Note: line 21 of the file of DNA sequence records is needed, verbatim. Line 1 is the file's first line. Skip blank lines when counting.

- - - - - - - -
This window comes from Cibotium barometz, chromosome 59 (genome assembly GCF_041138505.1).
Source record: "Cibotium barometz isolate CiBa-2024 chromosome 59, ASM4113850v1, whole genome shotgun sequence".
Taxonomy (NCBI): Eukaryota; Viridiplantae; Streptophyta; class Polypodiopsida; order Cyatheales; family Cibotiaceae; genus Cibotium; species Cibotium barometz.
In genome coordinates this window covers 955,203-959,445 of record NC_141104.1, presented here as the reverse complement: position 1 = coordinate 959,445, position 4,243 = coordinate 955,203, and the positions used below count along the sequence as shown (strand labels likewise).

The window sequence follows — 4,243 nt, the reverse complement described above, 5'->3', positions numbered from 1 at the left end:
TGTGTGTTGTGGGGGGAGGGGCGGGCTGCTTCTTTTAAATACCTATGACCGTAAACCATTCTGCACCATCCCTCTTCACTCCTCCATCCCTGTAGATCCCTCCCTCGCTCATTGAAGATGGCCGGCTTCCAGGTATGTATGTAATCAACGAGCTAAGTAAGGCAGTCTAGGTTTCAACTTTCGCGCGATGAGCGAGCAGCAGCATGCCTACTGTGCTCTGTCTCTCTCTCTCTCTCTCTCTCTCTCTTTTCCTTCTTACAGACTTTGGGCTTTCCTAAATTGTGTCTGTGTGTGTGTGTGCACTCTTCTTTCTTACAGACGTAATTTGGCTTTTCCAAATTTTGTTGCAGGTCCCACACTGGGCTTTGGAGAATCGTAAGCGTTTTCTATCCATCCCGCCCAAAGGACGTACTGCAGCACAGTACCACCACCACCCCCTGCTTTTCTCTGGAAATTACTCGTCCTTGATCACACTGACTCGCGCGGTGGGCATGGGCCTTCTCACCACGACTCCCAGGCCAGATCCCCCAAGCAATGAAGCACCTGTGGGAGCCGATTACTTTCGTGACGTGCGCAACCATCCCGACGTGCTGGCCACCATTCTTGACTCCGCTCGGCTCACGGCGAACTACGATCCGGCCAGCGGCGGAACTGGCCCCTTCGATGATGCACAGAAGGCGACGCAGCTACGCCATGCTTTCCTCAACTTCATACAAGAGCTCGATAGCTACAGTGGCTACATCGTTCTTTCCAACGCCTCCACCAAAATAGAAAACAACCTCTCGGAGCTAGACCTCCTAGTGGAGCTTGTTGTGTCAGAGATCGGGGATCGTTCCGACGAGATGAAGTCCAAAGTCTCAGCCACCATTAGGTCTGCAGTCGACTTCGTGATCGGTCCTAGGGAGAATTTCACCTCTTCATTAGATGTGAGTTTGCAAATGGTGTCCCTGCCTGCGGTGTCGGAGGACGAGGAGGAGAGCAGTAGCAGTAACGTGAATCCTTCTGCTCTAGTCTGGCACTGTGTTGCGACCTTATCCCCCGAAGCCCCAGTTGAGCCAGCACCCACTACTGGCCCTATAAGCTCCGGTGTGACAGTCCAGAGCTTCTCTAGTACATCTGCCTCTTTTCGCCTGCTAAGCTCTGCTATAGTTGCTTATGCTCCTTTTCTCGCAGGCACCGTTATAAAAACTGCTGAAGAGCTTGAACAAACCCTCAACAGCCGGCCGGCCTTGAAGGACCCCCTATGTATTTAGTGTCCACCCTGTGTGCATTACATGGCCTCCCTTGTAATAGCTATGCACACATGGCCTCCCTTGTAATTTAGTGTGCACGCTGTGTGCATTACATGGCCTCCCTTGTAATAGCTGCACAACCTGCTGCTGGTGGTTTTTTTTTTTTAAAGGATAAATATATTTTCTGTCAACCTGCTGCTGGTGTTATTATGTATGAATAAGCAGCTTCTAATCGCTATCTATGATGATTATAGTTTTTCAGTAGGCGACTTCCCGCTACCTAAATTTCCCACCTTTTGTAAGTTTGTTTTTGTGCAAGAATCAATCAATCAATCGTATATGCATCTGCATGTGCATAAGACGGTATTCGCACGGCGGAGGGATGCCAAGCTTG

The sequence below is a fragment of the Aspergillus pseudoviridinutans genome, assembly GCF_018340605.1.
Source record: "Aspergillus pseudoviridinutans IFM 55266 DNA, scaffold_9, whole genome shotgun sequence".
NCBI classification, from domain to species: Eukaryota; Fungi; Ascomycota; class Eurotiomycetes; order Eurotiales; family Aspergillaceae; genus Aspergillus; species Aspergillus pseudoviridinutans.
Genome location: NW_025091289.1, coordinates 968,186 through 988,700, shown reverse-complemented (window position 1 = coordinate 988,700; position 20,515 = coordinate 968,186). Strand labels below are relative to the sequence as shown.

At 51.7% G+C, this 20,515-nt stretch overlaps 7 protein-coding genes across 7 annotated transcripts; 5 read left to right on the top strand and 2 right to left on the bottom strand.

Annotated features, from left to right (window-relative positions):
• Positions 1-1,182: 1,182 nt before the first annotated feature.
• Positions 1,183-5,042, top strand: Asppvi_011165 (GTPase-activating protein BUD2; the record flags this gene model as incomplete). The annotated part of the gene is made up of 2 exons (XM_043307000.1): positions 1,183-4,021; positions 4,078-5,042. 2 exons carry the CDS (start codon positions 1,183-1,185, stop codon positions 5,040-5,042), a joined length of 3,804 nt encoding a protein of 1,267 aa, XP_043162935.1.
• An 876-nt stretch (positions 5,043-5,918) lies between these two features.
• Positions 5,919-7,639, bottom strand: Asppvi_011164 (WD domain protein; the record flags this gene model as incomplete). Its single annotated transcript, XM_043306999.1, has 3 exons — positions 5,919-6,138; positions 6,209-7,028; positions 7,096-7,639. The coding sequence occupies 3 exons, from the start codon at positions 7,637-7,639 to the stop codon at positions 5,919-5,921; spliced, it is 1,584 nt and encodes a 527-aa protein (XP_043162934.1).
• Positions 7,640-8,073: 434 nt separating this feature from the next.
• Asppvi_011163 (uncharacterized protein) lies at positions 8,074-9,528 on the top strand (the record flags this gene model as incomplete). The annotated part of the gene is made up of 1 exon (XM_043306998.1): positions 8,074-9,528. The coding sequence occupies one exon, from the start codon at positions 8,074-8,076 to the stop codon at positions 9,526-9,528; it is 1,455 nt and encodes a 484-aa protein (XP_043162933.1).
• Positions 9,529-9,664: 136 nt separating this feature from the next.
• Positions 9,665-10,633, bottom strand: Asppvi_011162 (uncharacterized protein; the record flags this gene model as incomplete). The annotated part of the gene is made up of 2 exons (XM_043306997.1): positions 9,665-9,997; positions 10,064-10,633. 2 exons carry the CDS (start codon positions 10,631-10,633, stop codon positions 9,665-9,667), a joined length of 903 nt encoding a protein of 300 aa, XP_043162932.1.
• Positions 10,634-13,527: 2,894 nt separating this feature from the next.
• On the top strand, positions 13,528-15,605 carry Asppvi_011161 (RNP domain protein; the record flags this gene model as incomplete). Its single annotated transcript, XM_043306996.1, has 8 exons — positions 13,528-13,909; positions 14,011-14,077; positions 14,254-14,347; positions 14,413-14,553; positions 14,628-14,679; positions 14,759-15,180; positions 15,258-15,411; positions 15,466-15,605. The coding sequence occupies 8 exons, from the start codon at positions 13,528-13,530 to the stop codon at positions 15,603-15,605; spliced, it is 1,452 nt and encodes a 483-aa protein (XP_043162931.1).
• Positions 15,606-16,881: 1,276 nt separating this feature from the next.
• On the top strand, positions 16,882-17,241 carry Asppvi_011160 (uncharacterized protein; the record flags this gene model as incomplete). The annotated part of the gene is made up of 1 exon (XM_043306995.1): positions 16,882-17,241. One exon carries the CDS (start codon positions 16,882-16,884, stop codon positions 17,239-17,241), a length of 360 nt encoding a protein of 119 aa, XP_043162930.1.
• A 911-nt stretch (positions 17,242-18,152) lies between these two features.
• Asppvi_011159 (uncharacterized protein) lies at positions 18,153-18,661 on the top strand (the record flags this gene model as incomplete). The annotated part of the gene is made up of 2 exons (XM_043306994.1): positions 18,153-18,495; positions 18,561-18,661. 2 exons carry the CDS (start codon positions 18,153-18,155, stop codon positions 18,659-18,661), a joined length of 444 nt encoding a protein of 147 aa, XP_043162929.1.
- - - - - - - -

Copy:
• Positions 10,634-13,527: 2,894 nt separating this feature from the next.